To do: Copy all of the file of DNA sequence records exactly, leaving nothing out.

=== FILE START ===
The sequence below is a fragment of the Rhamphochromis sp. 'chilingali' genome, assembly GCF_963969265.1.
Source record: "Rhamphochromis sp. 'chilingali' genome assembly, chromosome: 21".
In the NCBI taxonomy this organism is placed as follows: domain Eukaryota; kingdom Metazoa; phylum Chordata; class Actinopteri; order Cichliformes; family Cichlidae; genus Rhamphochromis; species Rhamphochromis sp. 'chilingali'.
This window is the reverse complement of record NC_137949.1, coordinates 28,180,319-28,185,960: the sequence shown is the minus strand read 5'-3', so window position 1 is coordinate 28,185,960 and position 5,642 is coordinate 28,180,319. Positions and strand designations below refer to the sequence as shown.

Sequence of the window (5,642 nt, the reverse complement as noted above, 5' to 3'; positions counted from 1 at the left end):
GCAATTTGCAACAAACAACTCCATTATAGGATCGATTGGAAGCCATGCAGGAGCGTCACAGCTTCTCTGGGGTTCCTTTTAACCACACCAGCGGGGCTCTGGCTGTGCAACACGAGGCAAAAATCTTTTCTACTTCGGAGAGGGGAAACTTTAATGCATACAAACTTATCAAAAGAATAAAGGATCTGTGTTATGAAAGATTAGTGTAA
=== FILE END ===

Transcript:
The sequence below is a fragment of the Rhamphochromis sp. 'chilingali' genome, assembly GCF_963969265.1.
Source record: "Rhamphochromis sp. 'chilingali' genome assembly, chromosome: 21".
In the NCBI taxonomy this organism is placed as follows: domain Eukaryota; kingdom Metazoa; phylum Chordata; class Actinopteri; order Cichliformes; family Cichlidae; genus Rhamphochromis; species Rhamphochromis sp. 'chilingali'.
This window is the reverse complement of record NC_137949.1, coordinates 28,180,319-28,185,960: the sequence shown is the minus strand read 5'-3', so window position 1 is coordinate 28,185,960 and position 5,642 is coordinate 28,180,319. Positions and strand designations below refer to the sequence as shown.

Sequence of the window (5,642 nt, the reverse complement as noted above, 5' to 3'; positions counted from 1 at the left end):
GCAATTTGCAACAAACAACTCCATTATAGGATCGATTGGAAGCCATGCAGGAGCGTCACAGCTTCTCTGGGGTTCCTTTTAACCACACCAGCGGGGCTCTGGCTGTGCAACACGAGGCAAAAATCTTTTCTACTTCGGAGAGGGGAAACTTTAATGCATACAAACTTATCAAAAGAATAAAGGATCTGTGTTATGAAAGATTAGTGTAA